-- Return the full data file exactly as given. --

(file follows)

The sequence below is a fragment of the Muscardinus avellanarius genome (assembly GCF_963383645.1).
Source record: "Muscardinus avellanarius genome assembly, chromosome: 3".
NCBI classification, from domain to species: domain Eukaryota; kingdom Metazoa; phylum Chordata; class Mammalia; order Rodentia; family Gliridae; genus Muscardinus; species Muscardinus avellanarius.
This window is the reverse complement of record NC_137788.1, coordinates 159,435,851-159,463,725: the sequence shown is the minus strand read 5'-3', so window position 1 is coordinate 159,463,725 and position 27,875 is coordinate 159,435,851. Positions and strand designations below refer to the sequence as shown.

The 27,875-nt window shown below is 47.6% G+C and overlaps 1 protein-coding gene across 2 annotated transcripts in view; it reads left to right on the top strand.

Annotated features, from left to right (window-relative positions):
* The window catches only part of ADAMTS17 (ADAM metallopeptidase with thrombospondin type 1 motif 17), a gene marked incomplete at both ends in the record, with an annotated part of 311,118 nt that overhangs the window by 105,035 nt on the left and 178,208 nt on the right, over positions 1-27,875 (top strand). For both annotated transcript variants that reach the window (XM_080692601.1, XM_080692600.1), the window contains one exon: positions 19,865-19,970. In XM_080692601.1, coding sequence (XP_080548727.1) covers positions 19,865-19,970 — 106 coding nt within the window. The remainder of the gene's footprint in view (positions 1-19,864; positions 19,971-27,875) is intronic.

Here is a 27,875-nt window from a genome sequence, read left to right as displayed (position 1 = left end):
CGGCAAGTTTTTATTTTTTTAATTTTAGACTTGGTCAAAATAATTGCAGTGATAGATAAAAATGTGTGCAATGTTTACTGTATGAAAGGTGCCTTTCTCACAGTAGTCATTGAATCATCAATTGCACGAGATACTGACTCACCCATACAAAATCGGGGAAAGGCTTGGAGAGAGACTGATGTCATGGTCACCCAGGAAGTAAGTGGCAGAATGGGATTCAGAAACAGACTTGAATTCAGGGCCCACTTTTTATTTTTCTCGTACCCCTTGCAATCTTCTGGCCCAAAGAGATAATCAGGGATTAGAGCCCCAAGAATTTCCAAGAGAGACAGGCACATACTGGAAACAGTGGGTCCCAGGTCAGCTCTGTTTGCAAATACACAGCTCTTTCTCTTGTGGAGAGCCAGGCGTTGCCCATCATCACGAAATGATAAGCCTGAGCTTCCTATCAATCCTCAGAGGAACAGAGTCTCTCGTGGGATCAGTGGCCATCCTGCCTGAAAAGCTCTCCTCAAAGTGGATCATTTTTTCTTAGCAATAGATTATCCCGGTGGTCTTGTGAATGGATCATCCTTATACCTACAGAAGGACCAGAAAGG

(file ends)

The sequence below is a fragment of the Muscardinus avellanarius genome (assembly GCF_963383645.1).
Source record: "Muscardinus avellanarius genome assembly, chromosome: 3".
NCBI classification, from domain to species: domain Eukaryota; kingdom Metazoa; phylum Chordata; class Mammalia; order Rodentia; family Gliridae; genus Muscardinus; species Muscardinus avellanarius.
This window is the reverse complement of record NC_137788.1, coordinates 159,435,851-159,463,725: the sequence shown is the minus strand read 5'-3', so window position 1 is coordinate 159,463,725 and position 27,875 is coordinate 159,435,851. Positions and strand designations below refer to the sequence as shown.

The 27,875-nt window shown below is 47.6% G+C and overlaps 1 protein-coding gene across 2 annotated transcripts in view; it reads left to right on the top strand.

Annotated features, from left to right (window-relative positions):
* The window catches only part of ADAMTS17 (ADAM metallopeptidase with thrombospondin type 1 motif 17), a gene marked incomplete at both ends in the record, with an annotated part of 311,118 nt that overhangs the window by 105,035 nt on the left and 178,208 nt on the right, over positions 1-27,875 (top strand). For both annotated transcript variants that reach the window (XM_080692601.1, XM_080692600.1), the window contains one exon: positions 19,865-19,970. In XM_080692601.1, coding sequence (XP_080548727.1) covers positions 19,865-19,970 — 106 coding nt within the window. The remainder of the gene's footprint in view (positions 1-19,864; positions 19,971-27,875) is intronic.

Here is a 27,875-nt window from a genome sequence, read left to right as displayed (position 1 = left end):
CGGCAAGTTTTTATTTTTTTAATTTTAGACTTGGTCAAAATAATTGCAGTGATAGATAAAAATGTGTGCAATGTTTACTGTATGAAAGGTGCCTTTCTCACAGTAGTCATTGAATCATCAATTGCACGAGATACTGACTCACCCATACAAAATCGGGGAAAGGCTTGGAGAGAGACTGATGTCATGGTCACCCAGGAAGTAAGTGGCAGAATGGGATTCAGAAACAGACTTGAATTCAGGGCCCACTTTTTATTTTTCTCGTACCCCTTGCAATCTTCTGGCCCAAAGAGATAATCAGGGATTAGAGCCCCAAGAATTTCCAAGAGAGACAGGCACATACTGGAAACAGTGGGTCCCAGGTCAGCTCTGTTTGCAAATACACAGCTCTTTCTCTTGTGGAGAGCCAGGCGTTGCCCATCATCACGAAATGATAAGCCTGAGCTTCCTATCAATCCTCAGAGGAACAGAGTCTCTCGTGGGATCAGTGGCCATCCTGCCTGAAAAGCTCTCCTCAAAGTGGATCATTTTTTCTTAGCAATAGATTATCCCGGTGGTCTTGTGAATGGATCATCCTTATACCTACAGAAGGACCAGAAAGG